id like to suggest that you pee on your compost heap every now and then (if your a male its easy if your not its more problematic) as i believe pee contains saltpeter (which i believe is essentially nitrgen) which aids decomposition
Select as Best AnswerUndo Best Answer
Anything organic can be put on the compost pile, in other words if it was alive at a point in time. Glass, paper, plastic etc will not do. if you were a bacteria would you eat it?
This is incorrect. Meat and seafood should not be put in compost. While they will decompose, they will attract wild animals such as mice, raccoons and coyotes. Even if you had a sealed, animal-proof container, unless it was airtight (in which case the contents wouldn't compost well), the smell would still attract these unwanted visitors. Also, paper can be composted, but it's better to recycle it. The exception to this is if the paper is dirty, like a used paper napkin or paper towel, in which case it can't be recycled, then it is best to compost it.
you can put in anything that was once a plant ie bread,lettuce, apple cores, that kind of stuff
You can put most kitchen waste in a compost including vegetable and fruit scraps but avoid adding meat, fat, and dairy products in a compost because they will attract animals and insects and will rot. Eggshells can be added but they must be cleaned of the yolk. In short most kitchen scraps which came from plants can be added. Other things that you should avoid are plastics, petroleum products, and waxed paper.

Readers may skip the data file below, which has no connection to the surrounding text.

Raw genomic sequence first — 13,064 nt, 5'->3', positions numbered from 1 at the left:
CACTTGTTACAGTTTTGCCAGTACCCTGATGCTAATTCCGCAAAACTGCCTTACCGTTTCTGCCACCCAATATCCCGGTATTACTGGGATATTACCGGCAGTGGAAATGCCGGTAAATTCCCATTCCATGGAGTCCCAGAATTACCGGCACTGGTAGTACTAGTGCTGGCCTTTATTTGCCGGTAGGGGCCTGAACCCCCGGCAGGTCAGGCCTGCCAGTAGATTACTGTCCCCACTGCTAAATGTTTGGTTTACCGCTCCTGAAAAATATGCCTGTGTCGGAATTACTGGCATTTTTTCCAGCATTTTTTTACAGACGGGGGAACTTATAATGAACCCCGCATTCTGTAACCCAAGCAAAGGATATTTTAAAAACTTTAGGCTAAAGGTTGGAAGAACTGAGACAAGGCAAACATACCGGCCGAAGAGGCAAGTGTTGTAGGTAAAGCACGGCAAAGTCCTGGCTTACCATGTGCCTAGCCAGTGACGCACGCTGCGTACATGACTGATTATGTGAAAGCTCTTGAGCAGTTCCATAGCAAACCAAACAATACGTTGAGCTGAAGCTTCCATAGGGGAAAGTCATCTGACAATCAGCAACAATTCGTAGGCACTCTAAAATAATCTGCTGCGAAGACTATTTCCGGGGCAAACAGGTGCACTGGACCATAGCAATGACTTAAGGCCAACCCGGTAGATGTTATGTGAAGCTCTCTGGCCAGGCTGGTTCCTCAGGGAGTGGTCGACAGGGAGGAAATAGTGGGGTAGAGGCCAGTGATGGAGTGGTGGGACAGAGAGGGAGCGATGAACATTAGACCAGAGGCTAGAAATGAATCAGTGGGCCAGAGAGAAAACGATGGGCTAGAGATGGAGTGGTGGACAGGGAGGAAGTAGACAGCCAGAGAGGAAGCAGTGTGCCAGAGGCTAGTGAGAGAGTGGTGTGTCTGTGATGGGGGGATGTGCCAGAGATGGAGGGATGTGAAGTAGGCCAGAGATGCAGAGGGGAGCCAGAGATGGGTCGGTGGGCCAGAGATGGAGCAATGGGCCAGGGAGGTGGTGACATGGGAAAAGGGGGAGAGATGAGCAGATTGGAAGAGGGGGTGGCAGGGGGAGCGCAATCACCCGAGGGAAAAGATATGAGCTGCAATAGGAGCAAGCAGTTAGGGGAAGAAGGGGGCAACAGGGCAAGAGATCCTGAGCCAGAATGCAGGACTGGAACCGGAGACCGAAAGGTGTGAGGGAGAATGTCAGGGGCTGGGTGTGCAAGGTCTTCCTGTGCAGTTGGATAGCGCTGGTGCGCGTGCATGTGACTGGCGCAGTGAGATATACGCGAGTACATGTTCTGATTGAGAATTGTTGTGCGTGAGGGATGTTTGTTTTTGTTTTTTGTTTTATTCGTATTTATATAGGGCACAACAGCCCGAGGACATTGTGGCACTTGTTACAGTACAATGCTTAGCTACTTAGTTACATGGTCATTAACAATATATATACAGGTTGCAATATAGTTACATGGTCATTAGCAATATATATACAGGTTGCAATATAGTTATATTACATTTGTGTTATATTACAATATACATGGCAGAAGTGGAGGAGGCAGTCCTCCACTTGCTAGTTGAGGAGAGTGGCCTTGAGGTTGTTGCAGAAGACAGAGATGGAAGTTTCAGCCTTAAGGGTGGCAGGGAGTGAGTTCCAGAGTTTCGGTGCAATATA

also avoid plant parts with seeds...
Yes. And especially weeds with seeds. There's an old saying: -"One years weeds, is many years of seeds."
no potato skins. but it also depends if your long-term composting or short-term composting. the potato skins might have a chemical that prevents them from growing in the bag but i dont know this totaly.
Meat should not be put in a compost pile as it will rot and attract flies and maggots and bacteria that could still be in raw meat will make compost unsafe for gardens. Dog and cat feces should not be put in compost if you will be using it on gardens. Their feces can have parasites that harm humans. Anything else that was once alive can be composted including paper. Shred paper and big items for faster composting Microbes like temperatures above 50 degrees and below 98 degrees and in winter you can cover your composter with a small greenhouse to get better results. Compost tumblers will keep animals, rodents, and cockroaches out of the pile. Keep compost moist but not soaking wet and turn outside edges into middle for faster composting. You can make nutrient rich compost tea by putting well composted material in a bucket 1/3rd compost to 2/3 water and letting it sit for a couple of days. Stir occasionally. This will be great to pour on house plants! Use fresh compost on gardens and around trees and till it into the soil and water it into the ground where the nutrients get to the roots. If you like homesteading and off grid homes you can see mine for ideas: http://www.youtube.com/solarcabin
We currently compost at our suburban home and have done so for quite a long timeWe compost all the normal things, but also toss in: leftovers from the table (cooked food) small amounts of meat and trimmings, but not whole carcasses, for exampleshrub branches (on the bottom of a new pile, they take a while longer to compost, but also provide some air circulation if you are building a layered pile.)In the end, I'd say we toss 20 pounds or organics in the pile a week for a family of 5, and almost nothing organic other than recyclable paper goes to the curb. *caveat* we have an open pile and support a happy family of mice. I know that's probably not great, but they seem to be happy in there and don't come in to the house. I'm in the process of building a tumbler to keep more of the rodents out, but they haven't seemed to cause a problem, and are kept in check by stray cats that wander through our yard.